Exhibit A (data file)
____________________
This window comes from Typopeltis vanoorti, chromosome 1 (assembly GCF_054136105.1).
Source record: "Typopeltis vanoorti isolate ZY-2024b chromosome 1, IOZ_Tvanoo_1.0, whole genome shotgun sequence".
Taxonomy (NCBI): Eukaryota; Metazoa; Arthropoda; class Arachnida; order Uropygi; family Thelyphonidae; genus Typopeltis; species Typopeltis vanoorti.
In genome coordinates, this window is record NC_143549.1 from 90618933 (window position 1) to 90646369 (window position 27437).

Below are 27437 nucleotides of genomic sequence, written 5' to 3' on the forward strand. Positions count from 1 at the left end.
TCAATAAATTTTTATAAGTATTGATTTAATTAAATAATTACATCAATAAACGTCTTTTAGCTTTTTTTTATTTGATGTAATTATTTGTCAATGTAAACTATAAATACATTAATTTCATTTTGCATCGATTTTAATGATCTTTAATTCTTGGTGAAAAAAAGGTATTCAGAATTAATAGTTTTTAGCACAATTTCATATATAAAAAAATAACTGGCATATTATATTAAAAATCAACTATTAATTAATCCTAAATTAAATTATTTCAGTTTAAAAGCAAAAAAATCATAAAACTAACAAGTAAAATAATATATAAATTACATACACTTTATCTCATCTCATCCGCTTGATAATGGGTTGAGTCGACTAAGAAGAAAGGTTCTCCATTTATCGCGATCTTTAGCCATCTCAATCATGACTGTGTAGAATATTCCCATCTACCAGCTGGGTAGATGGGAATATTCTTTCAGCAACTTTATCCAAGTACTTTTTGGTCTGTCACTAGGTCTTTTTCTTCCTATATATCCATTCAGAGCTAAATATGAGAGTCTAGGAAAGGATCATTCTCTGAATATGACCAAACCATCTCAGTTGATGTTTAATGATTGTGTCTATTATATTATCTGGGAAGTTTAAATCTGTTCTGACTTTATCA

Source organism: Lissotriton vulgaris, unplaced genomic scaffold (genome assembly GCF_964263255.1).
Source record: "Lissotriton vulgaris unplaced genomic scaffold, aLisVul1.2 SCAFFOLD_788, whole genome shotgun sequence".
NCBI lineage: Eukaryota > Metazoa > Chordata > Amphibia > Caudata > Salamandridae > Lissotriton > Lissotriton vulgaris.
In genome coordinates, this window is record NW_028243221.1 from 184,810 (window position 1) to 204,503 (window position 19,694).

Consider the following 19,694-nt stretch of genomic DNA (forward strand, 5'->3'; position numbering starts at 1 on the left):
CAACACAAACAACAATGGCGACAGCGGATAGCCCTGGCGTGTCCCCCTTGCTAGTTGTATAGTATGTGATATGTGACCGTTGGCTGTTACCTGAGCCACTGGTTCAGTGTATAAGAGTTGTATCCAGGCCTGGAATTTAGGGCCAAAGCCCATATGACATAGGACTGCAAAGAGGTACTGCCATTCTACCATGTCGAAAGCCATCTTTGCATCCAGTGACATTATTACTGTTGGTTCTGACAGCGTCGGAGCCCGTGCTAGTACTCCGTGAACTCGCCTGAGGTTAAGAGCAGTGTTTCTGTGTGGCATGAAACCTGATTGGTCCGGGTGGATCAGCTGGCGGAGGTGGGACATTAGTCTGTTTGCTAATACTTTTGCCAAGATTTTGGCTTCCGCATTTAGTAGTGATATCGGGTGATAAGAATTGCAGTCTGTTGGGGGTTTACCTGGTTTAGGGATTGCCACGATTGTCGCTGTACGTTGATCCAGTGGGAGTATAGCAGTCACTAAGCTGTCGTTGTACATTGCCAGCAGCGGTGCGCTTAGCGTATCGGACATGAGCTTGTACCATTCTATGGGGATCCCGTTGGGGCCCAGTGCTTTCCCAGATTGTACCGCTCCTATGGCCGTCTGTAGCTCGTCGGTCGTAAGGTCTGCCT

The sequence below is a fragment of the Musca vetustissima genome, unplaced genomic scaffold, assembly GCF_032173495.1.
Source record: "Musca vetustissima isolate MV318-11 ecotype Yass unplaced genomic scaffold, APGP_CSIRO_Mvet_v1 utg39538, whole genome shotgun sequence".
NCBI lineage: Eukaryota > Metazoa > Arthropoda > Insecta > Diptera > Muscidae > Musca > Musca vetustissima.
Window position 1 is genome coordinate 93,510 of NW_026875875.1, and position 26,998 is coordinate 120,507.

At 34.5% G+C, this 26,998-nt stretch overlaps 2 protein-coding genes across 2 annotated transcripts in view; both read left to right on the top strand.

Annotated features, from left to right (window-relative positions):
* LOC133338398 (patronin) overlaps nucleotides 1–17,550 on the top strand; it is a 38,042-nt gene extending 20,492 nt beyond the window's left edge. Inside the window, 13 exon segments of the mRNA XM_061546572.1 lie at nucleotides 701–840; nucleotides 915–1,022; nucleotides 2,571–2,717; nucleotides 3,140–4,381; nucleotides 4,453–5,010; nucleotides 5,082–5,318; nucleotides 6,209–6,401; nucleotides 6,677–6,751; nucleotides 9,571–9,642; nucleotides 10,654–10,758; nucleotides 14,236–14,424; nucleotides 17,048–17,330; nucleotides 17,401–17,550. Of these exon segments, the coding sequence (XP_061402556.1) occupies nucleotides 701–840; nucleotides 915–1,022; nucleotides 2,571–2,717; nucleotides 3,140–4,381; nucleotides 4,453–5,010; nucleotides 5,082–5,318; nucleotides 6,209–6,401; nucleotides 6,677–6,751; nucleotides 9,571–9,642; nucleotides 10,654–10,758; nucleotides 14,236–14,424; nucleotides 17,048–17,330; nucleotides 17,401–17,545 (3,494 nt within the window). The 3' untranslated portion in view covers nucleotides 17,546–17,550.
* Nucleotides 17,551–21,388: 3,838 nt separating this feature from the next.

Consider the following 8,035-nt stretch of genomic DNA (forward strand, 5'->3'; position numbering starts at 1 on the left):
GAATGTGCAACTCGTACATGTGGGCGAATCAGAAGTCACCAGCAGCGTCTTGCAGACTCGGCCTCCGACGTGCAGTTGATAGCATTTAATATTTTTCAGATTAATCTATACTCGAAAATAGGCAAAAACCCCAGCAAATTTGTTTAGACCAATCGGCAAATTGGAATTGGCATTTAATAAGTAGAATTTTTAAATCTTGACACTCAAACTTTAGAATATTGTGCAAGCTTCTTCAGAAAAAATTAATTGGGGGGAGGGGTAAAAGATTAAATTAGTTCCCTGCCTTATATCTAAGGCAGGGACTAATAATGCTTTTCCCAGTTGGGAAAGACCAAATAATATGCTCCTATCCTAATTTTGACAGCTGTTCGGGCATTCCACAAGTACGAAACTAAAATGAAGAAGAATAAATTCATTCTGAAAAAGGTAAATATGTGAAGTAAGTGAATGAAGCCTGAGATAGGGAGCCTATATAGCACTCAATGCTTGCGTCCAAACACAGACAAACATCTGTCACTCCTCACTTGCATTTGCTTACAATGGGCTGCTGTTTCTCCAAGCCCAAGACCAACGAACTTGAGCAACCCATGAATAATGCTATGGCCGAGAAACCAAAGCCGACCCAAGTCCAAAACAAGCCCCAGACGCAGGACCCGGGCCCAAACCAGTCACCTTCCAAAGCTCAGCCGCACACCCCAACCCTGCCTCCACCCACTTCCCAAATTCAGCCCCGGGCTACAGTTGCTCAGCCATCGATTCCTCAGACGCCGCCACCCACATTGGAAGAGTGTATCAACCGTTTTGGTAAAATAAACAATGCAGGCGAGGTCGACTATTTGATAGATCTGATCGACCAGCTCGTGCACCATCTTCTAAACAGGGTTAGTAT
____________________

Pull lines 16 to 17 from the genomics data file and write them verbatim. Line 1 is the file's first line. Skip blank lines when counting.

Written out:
Window position 1 is genome coordinate 93,510 of NW_026875875.1, and position 26,998 is coordinate 120,507.

At 34.5% G+C, this 26,998-nt stretch overlaps 2 protein-coding genes across 2 annotated transcripts in view; both read left to right on the top strand.